But if we can change our culture, it will free up the energy and power of Episcopalians in all orders of ministry to fulfill God’s mission for the Episcopal Church. It’s our culture and our collective energy that will lead us to create a healthy, life-giving, liberating structure that makes the best use of our resources as the people of God.
I didn’t think of this on my own. This way of thinking about the relationship of mission, structure, and energy is drawn from the work of Dr. Robert W. Terry, former director of the Reflective Leadership Center of the Humphrey Institute at the University of Minnesota. His framework says that an organization accomplishes its mission by empowering resources to work through structures. It’s worth noting that he defines structure not only as the organization of an institution, but also the biases, prejudices, and preferences of the people within the structure that contribute to how power and resources are distributed to achieve the mission. That’s why culture can gobble up structure: no matter how flat or nimble or logical the org chart might be, if power and resources cannot flow freely to accomplish the mission, the structure is broken.
If you think about it this way, we made a big structural change in Salt Lake City, and I think it’s one that anticipates the Jesus Movement culture for which we’ve been longing. But I’m not entirely sure that we realized what we were doing. You’ll remember that we eliminated 12 of 14 standing commissions and created a number of task forces that have programmatic responsibility. If we look at the church using Robert Terry’s model, we’d say that what we did was build a structure to support the widest distribution of power and energy, which means that people in the organization are able to use their gifts, skills, expertise, and passion as much as possible rather than having that expenditure of energy limited by inflexible or artificial structures.
As this triennium flips, I’m beginning to see that happen. A few weeks ago at a joint meeting of interim bodies in Chaska, Minnesota, I saw a number of groups working collaboratively and effectively to accomplish the mandates they were given by General Convention in 2015. People are finding creative ways to address challenges, to gather input from the wider church, and to seek the experience and wisdom they need from outside church structures when necessary.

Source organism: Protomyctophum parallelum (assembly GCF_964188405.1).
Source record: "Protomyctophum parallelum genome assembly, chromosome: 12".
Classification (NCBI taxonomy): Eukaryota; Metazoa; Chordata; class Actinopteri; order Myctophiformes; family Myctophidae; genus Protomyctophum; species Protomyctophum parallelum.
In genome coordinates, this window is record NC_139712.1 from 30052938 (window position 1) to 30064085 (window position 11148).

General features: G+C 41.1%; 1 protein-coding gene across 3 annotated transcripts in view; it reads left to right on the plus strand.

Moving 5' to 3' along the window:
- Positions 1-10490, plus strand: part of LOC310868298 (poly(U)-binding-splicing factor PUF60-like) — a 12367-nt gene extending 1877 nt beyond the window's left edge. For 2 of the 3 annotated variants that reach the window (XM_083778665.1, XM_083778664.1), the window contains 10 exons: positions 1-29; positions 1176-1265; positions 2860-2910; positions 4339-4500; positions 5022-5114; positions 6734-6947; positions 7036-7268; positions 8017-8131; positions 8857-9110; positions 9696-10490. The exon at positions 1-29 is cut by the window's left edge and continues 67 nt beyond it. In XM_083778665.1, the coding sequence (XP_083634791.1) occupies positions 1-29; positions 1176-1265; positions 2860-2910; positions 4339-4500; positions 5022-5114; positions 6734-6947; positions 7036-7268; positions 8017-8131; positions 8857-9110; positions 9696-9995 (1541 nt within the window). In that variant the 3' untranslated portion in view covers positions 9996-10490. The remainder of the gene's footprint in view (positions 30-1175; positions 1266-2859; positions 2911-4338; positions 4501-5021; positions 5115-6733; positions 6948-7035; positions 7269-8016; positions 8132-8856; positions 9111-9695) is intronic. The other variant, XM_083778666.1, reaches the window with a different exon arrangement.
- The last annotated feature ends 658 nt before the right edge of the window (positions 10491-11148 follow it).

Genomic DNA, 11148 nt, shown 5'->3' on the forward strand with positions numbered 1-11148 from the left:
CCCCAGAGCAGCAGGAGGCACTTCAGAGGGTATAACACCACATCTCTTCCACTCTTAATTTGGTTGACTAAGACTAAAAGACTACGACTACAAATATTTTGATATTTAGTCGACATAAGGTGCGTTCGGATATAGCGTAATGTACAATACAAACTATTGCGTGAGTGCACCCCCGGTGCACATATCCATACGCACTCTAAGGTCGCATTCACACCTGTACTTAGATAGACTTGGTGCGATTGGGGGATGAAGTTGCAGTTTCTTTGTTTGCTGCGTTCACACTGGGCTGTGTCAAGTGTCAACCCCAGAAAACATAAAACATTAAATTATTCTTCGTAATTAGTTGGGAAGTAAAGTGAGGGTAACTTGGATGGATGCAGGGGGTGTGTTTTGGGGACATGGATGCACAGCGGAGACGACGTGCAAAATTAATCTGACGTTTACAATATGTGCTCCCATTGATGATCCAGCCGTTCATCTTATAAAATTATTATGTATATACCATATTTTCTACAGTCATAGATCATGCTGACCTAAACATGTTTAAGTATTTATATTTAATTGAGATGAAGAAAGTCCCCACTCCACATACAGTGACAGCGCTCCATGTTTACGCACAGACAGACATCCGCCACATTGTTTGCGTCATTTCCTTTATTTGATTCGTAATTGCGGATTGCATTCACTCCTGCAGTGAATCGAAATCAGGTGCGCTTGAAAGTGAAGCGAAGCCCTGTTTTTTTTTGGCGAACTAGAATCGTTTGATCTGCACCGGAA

I’ve seen staff, members of Executive Council, and people serving on interim bodies create working relationships that are strategic, visionary, and inclusive of one another’s ideas, hopes, and dreams.
I’ve seen ministries and departments such as Episcopal Migration Ministries looking creatively at new ways of working internally and on a churchwide level.
The combination of Jesus Movement culture and a structure that supports wide distribution of energy is working for us, I think. I’m excited by this and the possibilities that it gives us. But it’s a little messy at times. We’ll have to live into it.
I’m also experiencing this new sense of possibility in the meetings that we corporate officers of the church are now having regularly with the presiding bishop’s canons. We’ve stopped seeing the relative structural independence of the officers as an obstacle to overcome, and we’re looking for ways for our group to maximize its gifts and expertise through shared decision-making and distributed executive authority. That’s our polity.
And, of course, I experience this same sense of possibility every weekend these days, when more dioceses elect new slates of deputies and I hear from them about their excitement to serve and their passion for the Episcopal Church. Every weekend, there’s new power and energy in the House of Deputies ready to bring about the Jesus Movement in the Episcopal Church, and I think that makes our structure something to celebrate.
Thank you for your energy, your passion, and love of the Episcopal Church and each other.
God bless you.